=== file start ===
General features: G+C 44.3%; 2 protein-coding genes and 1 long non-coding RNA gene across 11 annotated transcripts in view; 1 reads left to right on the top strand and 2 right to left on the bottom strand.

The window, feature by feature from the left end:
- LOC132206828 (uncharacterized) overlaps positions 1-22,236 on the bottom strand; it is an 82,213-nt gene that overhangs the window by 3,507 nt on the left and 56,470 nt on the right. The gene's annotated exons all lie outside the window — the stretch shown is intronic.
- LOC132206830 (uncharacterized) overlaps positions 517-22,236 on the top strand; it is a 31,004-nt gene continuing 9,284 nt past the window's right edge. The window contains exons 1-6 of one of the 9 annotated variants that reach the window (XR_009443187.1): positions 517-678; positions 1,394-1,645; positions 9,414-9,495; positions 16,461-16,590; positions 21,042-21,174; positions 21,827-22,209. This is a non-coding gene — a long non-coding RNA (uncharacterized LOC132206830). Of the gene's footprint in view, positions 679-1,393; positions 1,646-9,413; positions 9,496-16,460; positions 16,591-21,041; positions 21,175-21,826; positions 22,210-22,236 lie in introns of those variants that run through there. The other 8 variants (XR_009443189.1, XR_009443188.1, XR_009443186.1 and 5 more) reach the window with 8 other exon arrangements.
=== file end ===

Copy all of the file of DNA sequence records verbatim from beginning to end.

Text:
General features: G+C 44.3%; 2 protein-coding genes and 1 long non-coding RNA gene across 11 annotated transcripts in view; 1 reads left to right on the top strand and 2 right to left on the bottom strand.

The window, feature by feature from the left end:
- LOC132206828 (uncharacterized) overlaps positions 1-22,236 on the bottom strand; it is an 82,213-nt gene that overhangs the window by 3,507 nt on the left and 56,470 nt on the right. The gene's annotated exons all lie outside the window — the stretch shown is intronic.
- LOC132206830 (uncharacterized) overlaps positions 517-22,236 on the top strand; it is a 31,004-nt gene continuing 9,284 nt past the window's right edge. The window contains exons 1-6 of one of the 9 annotated variants that reach the window (XR_009443187.1): positions 517-678; positions 1,394-1,645; positions 9,414-9,495; positions 16,461-16,590; positions 21,042-21,174; positions 21,827-22,209. This is a non-coding gene — a long non-coding RNA (uncharacterized LOC132206830). Of the gene's footprint in view, positions 679-1,393; positions 1,646-9,413; positions 9,496-16,460; positions 16,591-21,041; positions 21,175-21,826; positions 22,210-22,236 lie in introns of those variants that run through there. The other 8 variants (XR_009443189.1, XR_009443188.1, XR_009443186.1 and 5 more) reach the window with 8 other exon arrangements.